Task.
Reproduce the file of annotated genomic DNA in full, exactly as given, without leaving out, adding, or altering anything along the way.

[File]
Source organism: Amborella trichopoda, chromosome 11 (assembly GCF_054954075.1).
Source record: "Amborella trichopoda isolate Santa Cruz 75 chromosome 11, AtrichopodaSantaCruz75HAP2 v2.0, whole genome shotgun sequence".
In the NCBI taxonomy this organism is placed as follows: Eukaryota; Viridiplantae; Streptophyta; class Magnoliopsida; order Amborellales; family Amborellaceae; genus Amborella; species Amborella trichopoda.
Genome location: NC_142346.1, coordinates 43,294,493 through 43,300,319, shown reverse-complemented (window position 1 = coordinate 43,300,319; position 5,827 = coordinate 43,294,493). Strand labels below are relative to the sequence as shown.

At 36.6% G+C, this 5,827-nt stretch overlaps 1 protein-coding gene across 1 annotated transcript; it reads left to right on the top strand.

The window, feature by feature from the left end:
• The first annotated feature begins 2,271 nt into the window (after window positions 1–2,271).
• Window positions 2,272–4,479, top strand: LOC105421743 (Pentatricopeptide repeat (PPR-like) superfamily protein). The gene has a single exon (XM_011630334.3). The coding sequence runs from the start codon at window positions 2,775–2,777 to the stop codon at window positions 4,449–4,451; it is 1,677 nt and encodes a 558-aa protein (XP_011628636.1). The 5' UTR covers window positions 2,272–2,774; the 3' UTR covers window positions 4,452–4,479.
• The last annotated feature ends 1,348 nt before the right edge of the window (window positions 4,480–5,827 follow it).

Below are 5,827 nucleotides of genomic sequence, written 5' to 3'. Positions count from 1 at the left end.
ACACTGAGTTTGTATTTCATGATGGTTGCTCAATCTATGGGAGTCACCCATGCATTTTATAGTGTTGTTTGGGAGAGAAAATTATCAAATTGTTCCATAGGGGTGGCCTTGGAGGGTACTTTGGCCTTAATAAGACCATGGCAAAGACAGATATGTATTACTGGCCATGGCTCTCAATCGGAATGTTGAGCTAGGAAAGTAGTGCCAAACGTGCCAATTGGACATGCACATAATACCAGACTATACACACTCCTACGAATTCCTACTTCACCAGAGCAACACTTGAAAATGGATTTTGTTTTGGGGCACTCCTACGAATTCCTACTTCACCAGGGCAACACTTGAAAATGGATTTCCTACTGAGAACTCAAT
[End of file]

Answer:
Source organism: Amborella trichopoda, chromosome 11 (assembly GCF_054954075.1).
Source record: "Amborella trichopoda isolate Santa Cruz 75 chromosome 11, AtrichopodaSantaCruz75HAP2 v2.0, whole genome shotgun sequence".
In the NCBI taxonomy this organism is placed as follows: Eukaryota; Viridiplantae; Streptophyta; class Magnoliopsida; order Amborellales; family Amborellaceae; genus Amborella; species Amborella trichopoda.
Genome location: NC_142346.1, coordinates 43,294,493 through 43,300,319, shown reverse-complemented (window position 1 = coordinate 43,300,319; position 5,827 = coordinate 43,294,493). Strand labels below are relative to the sequence as shown.

At 36.6% G+C, this 5,827-nt stretch overlaps 1 protein-coding gene across 1 annotated transcript; it reads left to right on the top strand.

The window, feature by feature from the left end:
• The first annotated feature begins 2,271 nt into the window (after window positions 1–2,271).
• Window positions 2,272–4,479, top strand: LOC105421743 (Pentatricopeptide repeat (PPR-like) superfamily protein). The gene has a single exon (XM_011630334.3). The coding sequence runs from the start codon at window positions 2,775–2,777 to the stop codon at window positions 4,449–4,451; it is 1,677 nt and encodes a 558-aa protein (XP_011628636.1). The 5' UTR covers window positions 2,272–2,774; the 3' UTR covers window positions 4,452–4,479.
• The last annotated feature ends 1,348 nt before the right edge of the window (window positions 4,480–5,827 follow it).

Below are 5,827 nucleotides of genomic sequence, written 5' to 3'. Positions count from 1 at the left end.
ACACTGAGTTTGTATTTCATGATGGTTGCTCAATCTATGGGAGTCACCCATGCATTTTATAGTGTTGTTTGGGAGAGAAAATTATCAAATTGTTCCATAGGGGTGGCCTTGGAGGGTACTTTGGCCTTAATAAGACCATGGCAAAGACAGATATGTATTACTGGCCATGGCTCTCAATCGGAATGTTGAGCTAGGAAAGTAGTGCCAAACGTGCCAATTGGACATGCACATAATACCAGACTATACACACTCCTACGAATTCCTACTTCACCAGAGCAACACTTGAAAATGGATTTTGTTTTGGGGCACTCCTACGAATTCCTACTTCACCAGGGCAACACTTGAAAATGGATTTCCTACTGAGAACTCAAT